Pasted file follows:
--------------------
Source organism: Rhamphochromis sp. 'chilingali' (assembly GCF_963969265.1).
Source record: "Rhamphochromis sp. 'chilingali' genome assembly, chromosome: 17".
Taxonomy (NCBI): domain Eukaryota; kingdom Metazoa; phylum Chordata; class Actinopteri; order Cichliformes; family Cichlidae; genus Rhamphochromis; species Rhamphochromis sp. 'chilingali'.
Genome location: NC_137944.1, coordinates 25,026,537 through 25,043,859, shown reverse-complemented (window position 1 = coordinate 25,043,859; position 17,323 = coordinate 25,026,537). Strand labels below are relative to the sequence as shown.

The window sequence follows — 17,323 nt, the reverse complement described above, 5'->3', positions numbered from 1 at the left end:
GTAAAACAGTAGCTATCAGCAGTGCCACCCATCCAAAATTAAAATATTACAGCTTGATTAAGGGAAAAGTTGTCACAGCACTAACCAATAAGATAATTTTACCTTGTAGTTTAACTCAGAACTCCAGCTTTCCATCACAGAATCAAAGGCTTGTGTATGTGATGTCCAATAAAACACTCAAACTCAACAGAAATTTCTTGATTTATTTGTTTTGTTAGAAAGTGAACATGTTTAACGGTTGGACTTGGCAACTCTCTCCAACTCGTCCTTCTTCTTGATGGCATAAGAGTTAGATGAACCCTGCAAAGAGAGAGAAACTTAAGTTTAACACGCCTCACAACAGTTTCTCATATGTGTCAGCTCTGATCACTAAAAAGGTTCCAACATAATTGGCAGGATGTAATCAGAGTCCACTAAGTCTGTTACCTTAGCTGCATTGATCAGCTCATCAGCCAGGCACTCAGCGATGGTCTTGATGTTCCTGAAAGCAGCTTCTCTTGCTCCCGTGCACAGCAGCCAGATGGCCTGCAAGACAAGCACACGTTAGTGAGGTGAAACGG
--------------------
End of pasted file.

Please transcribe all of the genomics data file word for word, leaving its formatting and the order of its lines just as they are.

Source organism: Rhamphochromis sp. 'chilingali' (assembly GCF_963969265.1).
Source record: "Rhamphochromis sp. 'chilingali' genome assembly, chromosome: 17".
Taxonomy (NCBI): domain Eukaryota; kingdom Metazoa; phylum Chordata; class Actinopteri; order Cichliformes; family Cichlidae; genus Rhamphochromis; species Rhamphochromis sp. 'chilingali'.
Genome location: NC_137944.1, coordinates 25,026,537 through 25,043,859, shown reverse-complemented (window position 1 = coordinate 25,043,859; position 17,323 = coordinate 25,026,537). Strand labels below are relative to the sequence as shown.

The window sequence follows — 17,323 nt, the reverse complement described above, 5'->3', positions numbered from 1 at the left end:
GTAAAACAGTAGCTATCAGCAGTGCCACCCATCCAAAATTAAAATATTACAGCTTGATTAAGGGAAAAGTTGTCACAGCACTAACCAATAAGATAATTTTACCTTGTAGTTTAACTCAGAACTCCAGCTTTCCATCACAGAATCAAAGGCTTGTGTATGTGATGTCCAATAAAACACTCAAACTCAACAGAAATTTCTTGATTTATTTGTTTTGTTAGAAAGTGAACATGTTTAACGGTTGGACTTGGCAACTCTCTCCAACTCGTCCTTCTTCTTGATGGCATAAGAGTTAGATGAACCCTGCAAAGAGAGAGAAACTTAAGTTTAACACGCCTCACAACAGTTTCTCATATGTGTCAGCTCTGATCACTAAAAAGGTTCCAACATAATTGGCAGGATGTAATCAGAGTCCACTAAGTCTGTTACCTTAGCTGCATTGATCAGCTCATCAGCCAGGCACTCAGCGATGGTCTTGATGTTCCTGAAAGCAGCTTCTCTTGCTCCCGTGCACAGCAGCCAGATGGCCTGCAAGACAAGCACACGTTAGTGAGGTGAAACGG